‘This is the 21st century,’ you might say, ‘We should be passed the whole race thing.’ How can we be racist if our president is black and many of our leaders – both on the state and national level – are minorities?
PoliTICK is an Atlas: DIY program where we provide a space for open dialogue about current events topics that affect us. In our last meeting, we discussed the Trayvon-Zimmerman case that’s been so prevalent in media the past few weeks. Part of the discussion was dedicated to the “race” issue, and I all came away with some key insights I did not have before the discussion. For those of you who could not attend our past PoliTICK discussion, I wanted to put some stats our there that shed some light on why race is still an issue in America.
Here are five areas were America could be more racially equitable:
Childhood poverty rates are still highest among black children – 34 percent of whom live below the poverty line, according to a National Center for Education study. American Indian children (33 percent), Hispanics (27 percent), Pacific Islanders (26 percent), bi-racial children (18 percent), and Asians (11 percent) all have much higher poverty rate than white Americans (10 percent).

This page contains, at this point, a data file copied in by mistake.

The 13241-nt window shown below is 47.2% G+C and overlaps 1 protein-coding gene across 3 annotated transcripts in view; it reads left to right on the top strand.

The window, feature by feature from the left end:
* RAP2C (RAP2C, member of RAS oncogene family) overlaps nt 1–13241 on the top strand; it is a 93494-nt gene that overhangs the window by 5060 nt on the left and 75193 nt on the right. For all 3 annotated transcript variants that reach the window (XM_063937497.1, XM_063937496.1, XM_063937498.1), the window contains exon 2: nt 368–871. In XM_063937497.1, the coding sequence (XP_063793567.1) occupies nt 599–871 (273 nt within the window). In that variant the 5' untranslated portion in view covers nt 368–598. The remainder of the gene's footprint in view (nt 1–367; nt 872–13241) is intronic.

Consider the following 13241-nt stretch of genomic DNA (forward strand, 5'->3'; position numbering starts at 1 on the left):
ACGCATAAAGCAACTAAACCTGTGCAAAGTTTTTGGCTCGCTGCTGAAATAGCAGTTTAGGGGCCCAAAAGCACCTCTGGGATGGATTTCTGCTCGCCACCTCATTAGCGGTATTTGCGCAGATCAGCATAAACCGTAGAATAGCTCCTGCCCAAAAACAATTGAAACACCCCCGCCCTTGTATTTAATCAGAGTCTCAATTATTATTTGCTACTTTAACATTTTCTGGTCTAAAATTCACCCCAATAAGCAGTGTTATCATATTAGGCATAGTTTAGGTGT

Discrepancies in Quality of Education
In 2007, black students in secondary schools were over three times as likely to be taught math by an under-qualified teacher. About 25 percent of secondary school math teachers who taught a class of mostly black students had neither a certification nor a college major in mathematics. This compared to 8 percent of teachers with similar deficiencies who were teaching mostly white classes.
Wage and Salary Discrepancies
White and Asian Americans grossly out-earn their Black and Hispanic counterparts. The median salary for white Americans is $52,000 per year, $50,000 for Asian Americans, and $38,000 and $33,000 for Black and Hispanic Americans, respectively. Men of all races out-earned their female counterparts of the same race.
Uneducated young makes are the most likely of all social classes to commit crimes. Unfortunately, Black, Hispanic, Asian/Pacific Islanders, and Native American, and even White men are far less likely to obtain a secondary education than their female counterparts. Fifty-eight percent of all white degree-holders are female, 61% of all Hispanic degree holders, 55% of all Asian degree-holders, 63% of all American Indian degree-holders, and an astonishing 68% of all Black degree-holders in 2007-2008 were female.
Studies show working more than 15-hours per week has a negative impact on a high school student’s GPA. While White high school students were more likely to have part-time jobs (29%) than Black (14%) or Hispanic (18%) students, they were also significantly less likely to work more than 20 hours a week. Of the Black and Hispanic high school students that did have jobs, over half (50% and 54%, respectively) routinely worked over 20 hours per week.